'Most Americans believe their fellow citizens are racist'
Most Americans believe that they don't hold strong biases against minorities but their fellow citizens do, according to a poll conducted in Silicon Valley.
The "Report Card on American Prejudice", revealed that while 67 per cent of respondents claimed to have no preference themselves between a white, black or Arab clerk in a convenience store, yet 71 per cent said that most Americans would seek out a white clerk.
Of the 10,387 surveyed, just one per cent said Americans' first choice would be to approach a black clerk, while less than 0.5 per cent said the same for an Arab clerk, a poll conducted by Zogby International said.
"Over my years of polling, I've learned that Americans tend to offer socially acceptable responses when questioned on their own views about race and prejudice. That's why in this poll we predominantly asked people about most Americans' views on this issue," pollster John Zogby said.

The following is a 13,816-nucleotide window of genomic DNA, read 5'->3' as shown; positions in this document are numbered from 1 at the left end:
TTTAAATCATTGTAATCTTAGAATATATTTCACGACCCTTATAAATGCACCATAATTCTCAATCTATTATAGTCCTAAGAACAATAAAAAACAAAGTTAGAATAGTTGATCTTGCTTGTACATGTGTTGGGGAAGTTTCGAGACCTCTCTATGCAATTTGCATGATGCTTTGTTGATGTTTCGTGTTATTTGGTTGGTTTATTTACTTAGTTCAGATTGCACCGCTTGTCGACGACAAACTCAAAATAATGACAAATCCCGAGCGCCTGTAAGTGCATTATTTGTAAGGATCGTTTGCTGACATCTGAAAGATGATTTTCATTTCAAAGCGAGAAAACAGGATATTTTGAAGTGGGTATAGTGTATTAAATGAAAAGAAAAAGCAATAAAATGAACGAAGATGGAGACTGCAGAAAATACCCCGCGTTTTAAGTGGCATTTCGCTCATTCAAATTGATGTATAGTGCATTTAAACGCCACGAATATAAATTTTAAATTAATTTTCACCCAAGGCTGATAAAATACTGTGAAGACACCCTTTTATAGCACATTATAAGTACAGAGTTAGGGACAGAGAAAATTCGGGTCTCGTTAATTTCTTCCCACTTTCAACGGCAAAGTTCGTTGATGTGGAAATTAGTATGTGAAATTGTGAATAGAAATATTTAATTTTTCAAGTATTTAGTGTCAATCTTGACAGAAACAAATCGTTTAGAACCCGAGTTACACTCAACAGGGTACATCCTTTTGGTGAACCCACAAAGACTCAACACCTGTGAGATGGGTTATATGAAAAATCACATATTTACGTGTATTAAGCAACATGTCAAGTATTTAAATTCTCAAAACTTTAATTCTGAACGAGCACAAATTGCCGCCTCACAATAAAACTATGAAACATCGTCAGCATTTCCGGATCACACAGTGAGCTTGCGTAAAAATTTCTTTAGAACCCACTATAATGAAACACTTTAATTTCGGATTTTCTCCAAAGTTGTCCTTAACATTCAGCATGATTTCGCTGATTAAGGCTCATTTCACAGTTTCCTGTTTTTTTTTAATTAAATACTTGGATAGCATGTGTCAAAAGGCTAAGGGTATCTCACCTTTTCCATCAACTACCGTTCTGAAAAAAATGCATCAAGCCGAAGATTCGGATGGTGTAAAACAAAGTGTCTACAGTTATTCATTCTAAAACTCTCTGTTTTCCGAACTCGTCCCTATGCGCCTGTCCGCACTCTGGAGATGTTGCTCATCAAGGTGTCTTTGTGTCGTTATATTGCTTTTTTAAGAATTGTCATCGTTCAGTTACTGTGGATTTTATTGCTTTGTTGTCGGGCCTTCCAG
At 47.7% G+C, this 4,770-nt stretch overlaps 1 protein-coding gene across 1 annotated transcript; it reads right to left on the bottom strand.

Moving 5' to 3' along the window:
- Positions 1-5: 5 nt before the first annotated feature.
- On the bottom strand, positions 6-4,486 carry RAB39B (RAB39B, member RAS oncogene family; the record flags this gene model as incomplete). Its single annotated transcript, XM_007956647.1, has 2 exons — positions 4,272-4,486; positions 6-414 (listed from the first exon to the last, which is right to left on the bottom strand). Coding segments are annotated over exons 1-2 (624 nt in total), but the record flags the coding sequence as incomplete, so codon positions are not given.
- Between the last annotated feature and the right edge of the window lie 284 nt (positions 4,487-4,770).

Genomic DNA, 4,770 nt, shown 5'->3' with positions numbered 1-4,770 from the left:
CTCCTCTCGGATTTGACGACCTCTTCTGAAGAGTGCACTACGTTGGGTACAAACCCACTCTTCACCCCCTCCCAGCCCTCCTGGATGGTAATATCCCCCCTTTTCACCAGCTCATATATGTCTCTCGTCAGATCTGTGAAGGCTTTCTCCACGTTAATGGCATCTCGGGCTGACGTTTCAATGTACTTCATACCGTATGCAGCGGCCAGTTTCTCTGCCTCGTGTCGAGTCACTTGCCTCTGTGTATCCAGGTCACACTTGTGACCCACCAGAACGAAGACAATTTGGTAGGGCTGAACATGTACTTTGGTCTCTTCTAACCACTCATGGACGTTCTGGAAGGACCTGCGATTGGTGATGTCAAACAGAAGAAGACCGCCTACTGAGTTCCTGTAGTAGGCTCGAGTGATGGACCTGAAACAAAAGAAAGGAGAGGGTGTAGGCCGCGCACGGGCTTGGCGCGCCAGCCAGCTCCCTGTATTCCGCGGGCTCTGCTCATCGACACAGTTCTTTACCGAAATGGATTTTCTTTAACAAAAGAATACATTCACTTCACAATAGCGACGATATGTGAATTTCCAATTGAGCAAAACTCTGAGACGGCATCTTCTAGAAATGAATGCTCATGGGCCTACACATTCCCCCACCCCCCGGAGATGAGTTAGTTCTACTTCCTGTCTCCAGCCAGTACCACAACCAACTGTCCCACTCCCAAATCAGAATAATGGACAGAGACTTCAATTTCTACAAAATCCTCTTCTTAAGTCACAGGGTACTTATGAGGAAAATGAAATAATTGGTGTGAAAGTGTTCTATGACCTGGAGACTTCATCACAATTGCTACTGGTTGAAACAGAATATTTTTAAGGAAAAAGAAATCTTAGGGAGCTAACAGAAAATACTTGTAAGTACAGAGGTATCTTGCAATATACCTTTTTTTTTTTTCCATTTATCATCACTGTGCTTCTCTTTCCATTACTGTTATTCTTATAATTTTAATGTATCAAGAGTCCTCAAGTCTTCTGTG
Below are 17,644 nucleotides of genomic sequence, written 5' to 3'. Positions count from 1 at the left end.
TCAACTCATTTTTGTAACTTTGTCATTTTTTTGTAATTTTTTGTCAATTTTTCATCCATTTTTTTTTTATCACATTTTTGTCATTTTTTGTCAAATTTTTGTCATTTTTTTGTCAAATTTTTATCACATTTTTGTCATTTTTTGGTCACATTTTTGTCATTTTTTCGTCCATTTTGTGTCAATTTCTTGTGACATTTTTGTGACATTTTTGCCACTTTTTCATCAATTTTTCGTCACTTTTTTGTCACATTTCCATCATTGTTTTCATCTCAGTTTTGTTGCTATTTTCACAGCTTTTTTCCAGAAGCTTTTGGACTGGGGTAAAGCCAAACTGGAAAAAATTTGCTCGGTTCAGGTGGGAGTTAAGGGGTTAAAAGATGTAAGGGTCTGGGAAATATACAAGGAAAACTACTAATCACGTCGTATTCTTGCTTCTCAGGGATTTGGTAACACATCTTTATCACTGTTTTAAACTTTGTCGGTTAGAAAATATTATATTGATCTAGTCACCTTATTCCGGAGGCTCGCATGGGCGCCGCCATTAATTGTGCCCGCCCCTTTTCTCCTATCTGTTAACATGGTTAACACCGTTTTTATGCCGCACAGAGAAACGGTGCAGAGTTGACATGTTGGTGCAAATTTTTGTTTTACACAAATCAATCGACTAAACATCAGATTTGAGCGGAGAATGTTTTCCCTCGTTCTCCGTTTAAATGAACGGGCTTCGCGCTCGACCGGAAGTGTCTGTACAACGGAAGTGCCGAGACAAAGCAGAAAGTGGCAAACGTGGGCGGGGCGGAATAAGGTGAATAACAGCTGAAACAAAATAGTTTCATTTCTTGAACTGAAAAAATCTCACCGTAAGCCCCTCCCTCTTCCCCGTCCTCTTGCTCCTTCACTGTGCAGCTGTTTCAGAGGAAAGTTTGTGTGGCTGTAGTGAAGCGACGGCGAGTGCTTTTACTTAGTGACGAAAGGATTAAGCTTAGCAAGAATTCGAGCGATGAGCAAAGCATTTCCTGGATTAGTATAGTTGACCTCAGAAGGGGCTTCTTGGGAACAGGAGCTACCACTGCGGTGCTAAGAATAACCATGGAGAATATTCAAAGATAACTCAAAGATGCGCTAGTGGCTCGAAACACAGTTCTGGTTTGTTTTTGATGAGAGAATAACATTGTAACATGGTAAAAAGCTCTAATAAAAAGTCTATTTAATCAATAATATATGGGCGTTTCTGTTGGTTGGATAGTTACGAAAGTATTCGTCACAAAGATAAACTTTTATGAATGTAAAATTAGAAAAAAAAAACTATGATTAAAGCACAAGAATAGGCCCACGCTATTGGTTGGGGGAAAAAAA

"We believe this provides a far more accurate window into how people really think about these issues. Americans are more forthcoming when discussing the problem in the context of their neighbours' lives than in their own," he said.
Around 73 per cent believe most US citizens would expect Afro-Americans to be involved in the event of shooting, while 55 per cent said majority of Americans would expect blacks to be involved in the event of a drug bust.
Around 70 per cent expected most Americans to be involved in the event of insurance fraud, while 53 per cent were of the view that majority would expect whites to be involved in the event of identity theft.
An overwhelming 83 per cent believe that Muslims are the most likely to engage in terrorism. Moreover, 42 per cent believe Americans would be most concerned about their child dating a Muslim, followed by an atheist (17%), and a Mormon (14%).